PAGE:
Currently, there is no empirical study yet to either confirm or negate that proper usages of weights will cause damage to the joints or growth plates of a child. And also there are several conflicting opinions about the matter. Though there is an evidence to suggest that children who begin good health and fitness habits early in life will have a lower risk of disease and illness as they reach adulthood.
The initial concern about children lifting weights stems from a couple of issues. One was a result of a research study done on children in concentration camps during WWI who were doing heavy manual labor, receiving poor nutrition and little sleep. This is the study to which people point when they claim that weights will damage the growth plates and joints of children.
Interestingly, growth plates is that part of the bone which enables a person to grow in length and this don’t usually close until around 18 years of age on average for either sex. Most trainers who believe that the growth plates will be damaged also state that young people 16 and older can lift weights. And since the plates aren’t closed until around 18 years old this argument doesn’t hold water.
The criteria that should be used for children to use weights is whether they are able to appropriately follow directions and are involved in a sport that their performance will benefit from the use of weights.
Let us put it this way, a child age 7 to 10 years old might probably be doing push-ups. At this age they can weigh between 60 and 100 pounds. While doing pushups they are placing a weight of between 30 and 50 pounds on their shoulders. This is using weights. Similarly, when children are jumping they are placing weight stress on their knees, ankles and hips. Have you ever heard any doctor preventing children to play with their friends? None, right? Remember when children are playing with their friends, tendency is they will jump and run and this is already likened to weight lifting.
In fact, the American College of Sports Medicine Certified News December 2000 physicians agreed that weight lifting for young children posed no risk for to their joints and growth plates when the weights were used appropriately. The National Strength and Conditioning Association also states that they believe there is no harm associated with using weight with children.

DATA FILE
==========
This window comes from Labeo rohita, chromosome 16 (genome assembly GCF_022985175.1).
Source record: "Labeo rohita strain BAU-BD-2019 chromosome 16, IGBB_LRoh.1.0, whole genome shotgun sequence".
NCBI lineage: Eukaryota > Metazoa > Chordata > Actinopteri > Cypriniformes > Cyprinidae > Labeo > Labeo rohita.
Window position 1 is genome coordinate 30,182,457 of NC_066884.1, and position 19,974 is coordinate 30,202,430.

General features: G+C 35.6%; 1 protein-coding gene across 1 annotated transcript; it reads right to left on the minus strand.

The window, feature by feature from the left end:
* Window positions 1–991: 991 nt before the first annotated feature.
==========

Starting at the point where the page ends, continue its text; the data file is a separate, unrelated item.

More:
Come to think of it, the issue is actually not the literal weight lifting but it is an issue on maturity. When children start using weights at a young age to improve their performance in their sport, they might be too much engaged on the idea of using weight and they sometimes lose the whole fun aspect of the sports and sour on team performance or performance sports at a young age.
As always, it is highly recommended to consult physician before adding a weight training aspect to the conditioning of young athletes to be cleared for the extra work in their program. While weights are not a problem for normally maturing joints and growth plates, children who have specific problems or issues should decrease the amount of weight work they do or forego it entirely until the joints have healed.
When training younger athletes the use of functional sports activities rather than strength training specific muscles improves the athlete’s performance while not becoming a mental drain on the child. For instance, using old tires, pushing automobiles across the parking lot, using parachutes in the gym or rope climbing all achieve the same results of working a muscle against a weight resistance.
Weight program for children should never be designed like it is for adults. Instead a certified professional trainer who is familiar with working with children should design a program specific to the needs of the child and the intended sport